Argentina is one of the world’s top wheat producers, worth about $4.5 billion yearly to the country’s economy. But climate conditions like long periods of severe dryness and rising temperatures worry the country’s farmers.
Argentina is about to learn whether a genetically engineered new wheat might ease some agricultural concerns for the future.
Scientists and farmers in Argentina are testing a genetically modified version of wheat known as HB4. It uses a gene taken from sunflowers. If successful, Argentina could keep its position as one of the world’s top wheat exporters.
The gene from sunflowers is useful because the flowers can grow well in places where temperatures are high and water is not plentiful. The farmers in Argentina would like their wheat to grow the same way.
If the HB4 test is successful, Argentina might become the world’s first producer of this stronger kind of wheat. Scientists say the HB4 wheat should be able to produce 20 percent more than a traditional wheat crop under hot and dry conditions.
Argentina is the first nation to approve genetically modified wheat for commercial use. However, the product is not yet on the market.
Companies that support HB4 say having a stronger kind of wheat could help prevent food shortages during times of drought and war.
Right now for example, China and countries in North America and Europe are at lower than usual levels of wheat production because of drought. Russia’s war in Ukraine has also reduced the world’s wheat supply.
Many environmental and consumer groups question the safety and reasonability of modified grain. They suggest that an unexpected modification could hurt the supply of bread, pasta and other important foods. Agricultural companies, however, point to the success of genetically modified soy and corn that is often used to feed animals.
The Reuters news agency went to see the test wheat field in the Argentinian town of Pergamino. Argentinian company Bioceres planted the crop with the help of government scientists.
Raquel Chan is a biochemist and a researcher for a group run by the Argentinian government. She helped develop HB4. Bioceres then purchased the rights to work with the wheat strain.
The developers are doing their best to be sure the modified wheat does not contaminate other wheat.
Chan said some people do not understand enough about the modified wheat. She said the product is “almost indistinguishable” from traditional wheat.
Chan noted that such genetic change in nature is a very slow process.
“Normally, it takes thousands of years. We just did it faster,” she said
The wheat is also being tested in Brazil.
Julio Calzada is a chief economic expert in Argentina’s grain selling market in the port of Rosario.
He said there could be risk in planting the modified grain before world markets are ready for it. The main concern, he said, is that the traditional and modified grain could end up mixing.
“This could spark bans in international markets, and Argentina needs the $4.5 billion in exports. They’re key at such a complicated moment…” he said.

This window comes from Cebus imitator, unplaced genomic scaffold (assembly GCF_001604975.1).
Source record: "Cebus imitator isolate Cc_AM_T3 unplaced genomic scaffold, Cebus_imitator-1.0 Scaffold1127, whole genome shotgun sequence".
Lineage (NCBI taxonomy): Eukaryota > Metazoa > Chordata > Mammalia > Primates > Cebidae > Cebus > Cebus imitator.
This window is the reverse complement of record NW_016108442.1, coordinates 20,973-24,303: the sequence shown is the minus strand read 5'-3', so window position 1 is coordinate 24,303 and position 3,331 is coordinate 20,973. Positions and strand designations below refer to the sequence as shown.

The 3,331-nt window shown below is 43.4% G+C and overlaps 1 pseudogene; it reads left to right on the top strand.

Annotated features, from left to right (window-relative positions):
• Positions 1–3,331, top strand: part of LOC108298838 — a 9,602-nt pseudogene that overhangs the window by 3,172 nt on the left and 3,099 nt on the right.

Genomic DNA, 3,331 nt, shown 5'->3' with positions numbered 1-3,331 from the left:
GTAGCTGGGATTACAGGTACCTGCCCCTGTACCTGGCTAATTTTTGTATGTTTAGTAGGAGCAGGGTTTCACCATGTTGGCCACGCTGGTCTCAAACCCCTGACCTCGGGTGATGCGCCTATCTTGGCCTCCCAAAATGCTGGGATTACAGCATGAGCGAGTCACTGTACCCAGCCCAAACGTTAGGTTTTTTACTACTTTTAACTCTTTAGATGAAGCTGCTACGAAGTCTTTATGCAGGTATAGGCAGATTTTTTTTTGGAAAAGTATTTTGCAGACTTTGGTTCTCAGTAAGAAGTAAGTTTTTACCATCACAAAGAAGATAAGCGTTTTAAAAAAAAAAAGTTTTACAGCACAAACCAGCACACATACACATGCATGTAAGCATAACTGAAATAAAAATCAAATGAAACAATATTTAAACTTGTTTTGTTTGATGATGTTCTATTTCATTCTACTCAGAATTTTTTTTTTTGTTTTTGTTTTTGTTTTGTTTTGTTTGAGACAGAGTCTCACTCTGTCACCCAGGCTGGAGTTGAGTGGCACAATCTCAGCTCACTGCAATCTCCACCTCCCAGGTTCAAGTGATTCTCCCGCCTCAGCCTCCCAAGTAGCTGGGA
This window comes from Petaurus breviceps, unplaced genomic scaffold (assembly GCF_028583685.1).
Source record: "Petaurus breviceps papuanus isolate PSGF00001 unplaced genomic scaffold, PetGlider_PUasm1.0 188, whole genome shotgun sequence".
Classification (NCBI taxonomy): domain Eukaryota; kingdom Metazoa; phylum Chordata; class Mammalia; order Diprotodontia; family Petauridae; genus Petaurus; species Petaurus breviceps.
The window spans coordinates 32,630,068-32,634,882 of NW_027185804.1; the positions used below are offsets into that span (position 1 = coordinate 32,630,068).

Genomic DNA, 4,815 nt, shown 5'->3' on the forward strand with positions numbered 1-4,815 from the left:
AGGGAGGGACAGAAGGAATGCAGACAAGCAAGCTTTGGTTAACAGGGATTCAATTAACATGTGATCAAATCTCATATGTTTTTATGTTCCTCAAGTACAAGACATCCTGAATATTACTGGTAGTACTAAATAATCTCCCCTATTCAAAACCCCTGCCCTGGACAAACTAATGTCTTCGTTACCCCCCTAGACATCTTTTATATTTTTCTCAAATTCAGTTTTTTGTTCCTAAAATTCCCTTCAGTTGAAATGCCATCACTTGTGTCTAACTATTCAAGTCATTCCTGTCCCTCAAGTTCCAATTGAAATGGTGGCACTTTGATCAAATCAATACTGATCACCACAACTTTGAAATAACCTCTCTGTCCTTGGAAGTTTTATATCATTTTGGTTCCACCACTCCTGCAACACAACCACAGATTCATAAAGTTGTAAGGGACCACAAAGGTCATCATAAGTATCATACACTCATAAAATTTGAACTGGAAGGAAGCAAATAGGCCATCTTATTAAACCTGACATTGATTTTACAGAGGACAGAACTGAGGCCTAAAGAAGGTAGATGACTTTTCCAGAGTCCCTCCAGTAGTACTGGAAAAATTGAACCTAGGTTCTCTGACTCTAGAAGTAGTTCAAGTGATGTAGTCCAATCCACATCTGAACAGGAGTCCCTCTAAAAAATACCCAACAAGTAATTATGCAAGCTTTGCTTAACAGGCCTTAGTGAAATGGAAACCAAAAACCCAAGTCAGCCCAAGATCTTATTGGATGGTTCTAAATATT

In the United States, the government recently gave permission to a number of companies to test modified wheat, records show. Reuters contacted those companies and they all said they do not plan to sell modified wheat.
Bioceres said it is trying to get permission from the governments in Australia and the U.S. to test HB4 in those countries.
The path to acceptance for modified wheat is a slow one. Indonesia, one of the top buyers of wheat from Argentina, said it would not yet purchase the HB4 wheat. But on the other hand, Brazil, another one of Argentina’s large customers, might soon approve HB4 wheat. Brazil already permits flour made from HB4 wheat.
Rubens Barbosa is the president of Brazil’s flour-making business group. He said the HB4 seeds will produce more wheat than regular seeds. He said it is worth being optimistic about Brazil’s ability to produce its own wheat if it starts using HB4.
In the fields where the HB4 wheat is planted, there are no special barriers keeping one field apart from another. But Bioceres pays farmers extra to be careful and keep track of the seeds and the modified wheat once it is harvested.
Federico Trucco is the leader of Bioceres. He said the special attention to the HB4 wheat helps people feel safe about the modifications. Trucco told Reuters he believes people around the world are starting to accept the idea of wheat that can grow under severe conditions.
Chan, the scientist who worked on the modification, said wheat has a protein that helps the plant grow if there is a reduction in water. But the addition of the gene from the sunflower is like what happens when a soccer team adds a player like Lionel Messi.
“The sunflower lends it a good gene. Imagine yourself as a team of soccer players ... if you add in Messi to the mix you will obviously do better."
I'm Caty Weaver. And I’m Dan Friedell.
Dan Friedell adapted this story for VOA Learning English based on a report by Reuters.
Words in This Story
modify –v. to change some parts of (something) while not changing other parts
commercial –adj. related to or used in the buying and selling of goods and services
drought –n. a long period of time during which there is very little or no rain
consumer –n. a person who buys goods and services
strain –n. a group of closely related plants or animals
contaminate –v. to make (something) dangerous, dirty, or impure by adding something harmful or undesirable to it
indistinguishable –adj. unable to be recognized as different : impossible to distinguish clearly from something else
spark –v. to cause (something) to start or happen
key–adj. extremely important
complicated –adj. hard to understand, explain, or deal with
lend –v. to add (something that is needed or wanted) to (something)
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